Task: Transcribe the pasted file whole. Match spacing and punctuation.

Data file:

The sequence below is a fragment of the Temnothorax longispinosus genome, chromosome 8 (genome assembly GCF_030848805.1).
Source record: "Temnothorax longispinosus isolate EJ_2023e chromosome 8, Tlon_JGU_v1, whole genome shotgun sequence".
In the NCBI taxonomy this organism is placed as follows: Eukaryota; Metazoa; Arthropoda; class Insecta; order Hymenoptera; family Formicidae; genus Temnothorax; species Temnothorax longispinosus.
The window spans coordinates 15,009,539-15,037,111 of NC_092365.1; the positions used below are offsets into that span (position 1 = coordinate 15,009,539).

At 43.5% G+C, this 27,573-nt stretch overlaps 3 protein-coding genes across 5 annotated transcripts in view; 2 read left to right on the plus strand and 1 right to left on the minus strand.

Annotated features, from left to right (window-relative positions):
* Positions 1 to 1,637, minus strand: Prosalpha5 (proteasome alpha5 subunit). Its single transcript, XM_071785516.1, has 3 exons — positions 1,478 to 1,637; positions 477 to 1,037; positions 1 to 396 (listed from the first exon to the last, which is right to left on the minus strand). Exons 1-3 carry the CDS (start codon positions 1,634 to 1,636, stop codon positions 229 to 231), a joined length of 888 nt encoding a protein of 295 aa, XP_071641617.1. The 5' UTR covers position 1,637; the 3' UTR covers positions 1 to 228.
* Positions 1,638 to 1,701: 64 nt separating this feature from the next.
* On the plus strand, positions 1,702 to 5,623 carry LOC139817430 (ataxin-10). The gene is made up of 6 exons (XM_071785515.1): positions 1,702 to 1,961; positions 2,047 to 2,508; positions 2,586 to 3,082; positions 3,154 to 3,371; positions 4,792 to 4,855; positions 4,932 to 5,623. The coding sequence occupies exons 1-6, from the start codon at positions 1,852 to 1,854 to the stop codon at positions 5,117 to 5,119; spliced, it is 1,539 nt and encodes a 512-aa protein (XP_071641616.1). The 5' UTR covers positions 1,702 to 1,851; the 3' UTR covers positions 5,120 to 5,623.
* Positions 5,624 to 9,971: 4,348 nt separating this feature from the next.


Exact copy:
The sequence below is a fragment of the Temnothorax longispinosus genome, chromosome 8 (genome assembly GCF_030848805.1).
Source record: "Temnothorax longispinosus isolate EJ_2023e chromosome 8, Tlon_JGU_v1, whole genome shotgun sequence".
In the NCBI taxonomy this organism is placed as follows: Eukaryota; Metazoa; Arthropoda; class Insecta; order Hymenoptera; family Formicidae; genus Temnothorax; species Temnothorax longispinosus.
The window spans coordinates 15,009,539-15,037,111 of NC_092365.1; the positions used below are offsets into that span (position 1 = coordinate 15,009,539).

At 43.5% G+C, this 27,573-nt stretch overlaps 3 protein-coding genes across 5 annotated transcripts in view; 2 read left to right on the plus strand and 1 right to left on the minus strand.

Annotated features, from left to right (window-relative positions):
* Positions 1 to 1,637, minus strand: Prosalpha5 (proteasome alpha5 subunit). Its single transcript, XM_071785516.1, has 3 exons — positions 1,478 to 1,637; positions 477 to 1,037; positions 1 to 396 (listed from the first exon to the last, which is right to left on the minus strand). Exons 1-3 carry the CDS (start codon positions 1,634 to 1,636, stop codon positions 229 to 231), a joined length of 888 nt encoding a protein of 295 aa, XP_071641617.1. The 5' UTR covers position 1,637; the 3' UTR covers positions 1 to 228.
* Positions 1,638 to 1,701: 64 nt separating this feature from the next.
* On the plus strand, positions 1,702 to 5,623 carry LOC139817430 (ataxin-10). The gene is made up of 6 exons (XM_071785515.1): positions 1,702 to 1,961; positions 2,047 to 2,508; positions 2,586 to 3,082; positions 3,154 to 3,371; positions 4,792 to 4,855; positions 4,932 to 5,623. The coding sequence occupies exons 1-6, from the start codon at positions 1,852 to 1,854 to the stop codon at positions 5,117 to 5,119; spliced, it is 1,539 nt and encodes a 512-aa protein (XP_071641616.1). The 5' UTR covers positions 1,702 to 1,851; the 3' UTR covers positions 5,120 to 5,623.
* Positions 5,624 to 9,971: 4,348 nt separating this feature from the next.